While some form of patent protection is clearly necessary, pay-for-delay agreements are more contentious. What happens when pharma companies pay large sums to prolong a patent and delay exposure to competition? Abi Millar investigates.
Pay-for-delay agreements, also known as reverse payment patent settlements, have been under scrutiny for a while. In essence, these deals allow large pharma companies to fend off competition, by paying their rivals to hold back on developing generic versions. From the point of view of the original pharma company, it’s a way to protect their own intellectual property and buy themselves some time.
However, a number of bodies have criticised the practice as anti-competitive, and potentially harmful to consumer rights. Because generic drugs are generally cheaper than brand drugs, the upshot is that healthcare costs are kept high. Agreements of this nature are believed to cost American consumers $3.5bn a year.
The US Federal Trade Commission, which bills itself as ‘protecting America’s consumers’, has long campaigned to end the practice. For most of the last decade, its efforts didn’t seem to be reaping results: while there were only three such settlements in 2005, the figure climbed to 14 in 2007 and a staggering 40 in 2012.
It wasn’t until 2013 – when the US Supreme Court returned a damning verdict on their legality – that the tide actually began to turn. By 2014, there were only 21 such agreements, and numerous court cases. Hilary Clinton promised that if she became president she’d ban them altogether.
Striking a balance
In October, the United Nations Conference on Trade and Development (UNCTAD), held a global meeting in Geneva, with pay-for-delay agreements high up the agenda. Rather than seeking a blanket ban, UNCTAD’s message was one of balance – specifically, the need to strike the right balance between the rights of the inventor and those of the consumer.
“The goal is to prevent anti-competitive practices while maintaining the rewards and incentives provided by a fair and reliable patent system,” says Ebru Gokce, an economist at UNCTAD. “Many speakers underlined the complementarities between the objectives of competition and intellectual property laws, which are to enhance consumer welfare and foster innovation.”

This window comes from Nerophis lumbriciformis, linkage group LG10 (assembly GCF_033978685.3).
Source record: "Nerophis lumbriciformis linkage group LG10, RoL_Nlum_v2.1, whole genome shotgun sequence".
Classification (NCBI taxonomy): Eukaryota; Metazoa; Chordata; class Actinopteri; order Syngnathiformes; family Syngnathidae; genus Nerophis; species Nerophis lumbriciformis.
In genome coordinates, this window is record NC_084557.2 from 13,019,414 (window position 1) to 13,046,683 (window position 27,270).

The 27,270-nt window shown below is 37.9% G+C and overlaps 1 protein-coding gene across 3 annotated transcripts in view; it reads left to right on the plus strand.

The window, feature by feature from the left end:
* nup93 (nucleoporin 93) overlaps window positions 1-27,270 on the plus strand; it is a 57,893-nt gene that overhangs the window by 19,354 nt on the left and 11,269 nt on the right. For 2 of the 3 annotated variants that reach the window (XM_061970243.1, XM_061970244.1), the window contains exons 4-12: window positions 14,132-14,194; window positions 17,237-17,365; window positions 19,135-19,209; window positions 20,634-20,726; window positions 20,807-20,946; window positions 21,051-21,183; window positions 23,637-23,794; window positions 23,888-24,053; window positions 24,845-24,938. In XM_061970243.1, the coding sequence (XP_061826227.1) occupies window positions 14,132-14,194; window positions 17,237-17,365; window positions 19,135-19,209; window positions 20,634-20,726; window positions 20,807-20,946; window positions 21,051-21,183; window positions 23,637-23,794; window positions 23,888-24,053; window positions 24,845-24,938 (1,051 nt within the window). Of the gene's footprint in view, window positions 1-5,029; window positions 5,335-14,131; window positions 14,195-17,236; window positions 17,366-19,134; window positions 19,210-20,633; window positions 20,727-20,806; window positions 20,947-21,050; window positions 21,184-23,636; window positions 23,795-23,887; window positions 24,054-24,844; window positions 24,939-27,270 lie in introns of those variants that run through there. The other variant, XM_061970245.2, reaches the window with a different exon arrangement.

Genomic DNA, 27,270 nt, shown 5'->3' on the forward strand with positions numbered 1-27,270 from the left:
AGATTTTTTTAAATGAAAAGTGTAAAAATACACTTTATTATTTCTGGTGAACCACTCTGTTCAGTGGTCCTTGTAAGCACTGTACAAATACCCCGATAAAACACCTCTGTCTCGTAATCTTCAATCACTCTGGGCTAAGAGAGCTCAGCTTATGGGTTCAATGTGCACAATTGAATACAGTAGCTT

The meeting, called the Intergovernmental Group of Experts Meeting on Competition Law and Policy, gathered government experts from around the world, to identify best practice. Pay-for-delay agreements were broached during a roundtable discussion, which looked more broadly at the intersections between competition and intellectual property issues.
According to the keynote speaker, Prof Damien Neven, these agreements should be addressed through competition law enforcement. He alluded to the ongoing Lundbeck case, which recently escalated to the European General Court (EGC) in a landmark judgment.
A cartel by contract
In 2013, Lundbeck was fined €93.7m, for entering into a pay-for-delay agreement concerning its anti-depressant drug citalopram. Four generics manufacturers were also fined for their role in the deal – €52.2m between them.
This was not the first time the European Commission had acted to tackle pay-for-delay agreements. Since 2008, when it conducted a broad competition inquiry into the pharmaceutical sector, the EC has been monitoring patent settlements closely and has issued a number of formal ‘Statements of Objection’. Johnson & Johnson and Novartis were fined €16m for their role in a deal, and Servier and generics companies were fined over €400m.